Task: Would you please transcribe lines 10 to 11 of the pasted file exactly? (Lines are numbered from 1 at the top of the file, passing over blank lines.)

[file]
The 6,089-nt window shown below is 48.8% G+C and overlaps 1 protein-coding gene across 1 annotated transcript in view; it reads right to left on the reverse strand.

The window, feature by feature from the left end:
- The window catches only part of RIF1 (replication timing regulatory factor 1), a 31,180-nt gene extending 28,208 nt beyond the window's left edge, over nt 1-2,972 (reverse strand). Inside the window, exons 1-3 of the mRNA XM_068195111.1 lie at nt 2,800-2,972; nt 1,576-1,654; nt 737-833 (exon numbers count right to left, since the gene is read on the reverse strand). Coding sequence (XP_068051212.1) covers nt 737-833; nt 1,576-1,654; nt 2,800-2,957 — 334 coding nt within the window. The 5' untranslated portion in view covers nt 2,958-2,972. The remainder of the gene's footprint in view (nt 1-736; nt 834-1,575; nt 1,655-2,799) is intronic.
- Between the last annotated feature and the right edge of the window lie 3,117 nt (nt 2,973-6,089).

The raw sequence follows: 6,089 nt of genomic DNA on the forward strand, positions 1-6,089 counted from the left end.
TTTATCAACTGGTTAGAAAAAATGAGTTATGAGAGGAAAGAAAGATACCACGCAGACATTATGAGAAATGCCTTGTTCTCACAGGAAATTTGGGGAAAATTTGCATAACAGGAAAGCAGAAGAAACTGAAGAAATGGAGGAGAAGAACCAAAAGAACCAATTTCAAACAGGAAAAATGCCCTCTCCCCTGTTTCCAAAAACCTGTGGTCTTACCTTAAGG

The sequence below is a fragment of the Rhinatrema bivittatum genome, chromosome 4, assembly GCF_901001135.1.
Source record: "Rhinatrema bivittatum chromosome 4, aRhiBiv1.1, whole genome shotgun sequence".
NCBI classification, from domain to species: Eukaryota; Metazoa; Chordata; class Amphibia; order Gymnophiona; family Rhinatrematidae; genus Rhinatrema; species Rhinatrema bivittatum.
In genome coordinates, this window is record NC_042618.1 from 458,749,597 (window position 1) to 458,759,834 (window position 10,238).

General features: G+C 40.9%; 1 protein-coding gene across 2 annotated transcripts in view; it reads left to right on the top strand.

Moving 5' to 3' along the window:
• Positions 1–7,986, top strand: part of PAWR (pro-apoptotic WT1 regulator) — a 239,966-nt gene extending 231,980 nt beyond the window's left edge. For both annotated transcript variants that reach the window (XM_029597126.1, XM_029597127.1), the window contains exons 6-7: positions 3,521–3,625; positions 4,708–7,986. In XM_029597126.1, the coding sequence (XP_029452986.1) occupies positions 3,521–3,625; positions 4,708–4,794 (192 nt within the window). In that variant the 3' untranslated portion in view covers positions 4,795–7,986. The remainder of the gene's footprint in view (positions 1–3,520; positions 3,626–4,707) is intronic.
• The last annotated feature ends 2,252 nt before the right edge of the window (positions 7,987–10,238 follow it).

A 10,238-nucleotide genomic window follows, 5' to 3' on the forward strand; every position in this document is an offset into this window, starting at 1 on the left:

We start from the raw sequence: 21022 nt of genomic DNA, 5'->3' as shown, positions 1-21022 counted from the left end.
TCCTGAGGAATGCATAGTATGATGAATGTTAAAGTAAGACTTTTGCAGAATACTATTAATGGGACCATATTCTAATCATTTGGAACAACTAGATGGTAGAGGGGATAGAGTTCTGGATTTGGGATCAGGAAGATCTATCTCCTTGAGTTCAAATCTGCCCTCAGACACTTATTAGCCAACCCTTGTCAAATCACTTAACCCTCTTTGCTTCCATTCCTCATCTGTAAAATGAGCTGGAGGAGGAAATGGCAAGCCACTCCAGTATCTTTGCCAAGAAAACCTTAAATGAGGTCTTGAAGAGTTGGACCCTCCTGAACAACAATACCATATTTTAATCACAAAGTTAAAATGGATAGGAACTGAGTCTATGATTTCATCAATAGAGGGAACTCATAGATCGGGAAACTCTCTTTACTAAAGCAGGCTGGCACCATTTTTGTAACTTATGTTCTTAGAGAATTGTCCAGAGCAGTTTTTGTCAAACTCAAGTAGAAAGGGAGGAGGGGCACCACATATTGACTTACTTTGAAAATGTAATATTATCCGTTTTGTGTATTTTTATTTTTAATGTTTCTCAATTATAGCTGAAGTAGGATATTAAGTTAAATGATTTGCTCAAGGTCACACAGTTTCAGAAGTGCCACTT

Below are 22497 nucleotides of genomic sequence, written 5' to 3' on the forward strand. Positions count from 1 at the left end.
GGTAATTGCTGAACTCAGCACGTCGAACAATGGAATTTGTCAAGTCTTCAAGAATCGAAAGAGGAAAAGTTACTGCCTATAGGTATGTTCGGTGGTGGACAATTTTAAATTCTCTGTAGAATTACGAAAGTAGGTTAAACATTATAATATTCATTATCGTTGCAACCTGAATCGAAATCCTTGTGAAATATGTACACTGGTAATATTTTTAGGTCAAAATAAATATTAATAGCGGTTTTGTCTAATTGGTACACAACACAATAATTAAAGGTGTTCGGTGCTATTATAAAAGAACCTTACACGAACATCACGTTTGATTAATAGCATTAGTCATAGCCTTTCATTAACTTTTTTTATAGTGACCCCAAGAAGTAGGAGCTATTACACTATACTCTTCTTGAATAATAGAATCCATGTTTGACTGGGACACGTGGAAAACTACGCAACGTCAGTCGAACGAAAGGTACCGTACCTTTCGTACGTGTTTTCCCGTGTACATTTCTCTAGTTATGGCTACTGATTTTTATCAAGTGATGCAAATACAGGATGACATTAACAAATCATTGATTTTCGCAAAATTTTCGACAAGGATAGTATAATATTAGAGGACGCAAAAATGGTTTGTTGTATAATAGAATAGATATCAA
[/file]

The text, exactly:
In genome coordinates, this window is record NC_042618.1 from 458,749,597 (window position 1) to 458,759,834 (window position 10,238).

General features: G+C 40.9%; 1 protein-coding gene across 2 annotated transcripts in view; it reads left to right on the top strand.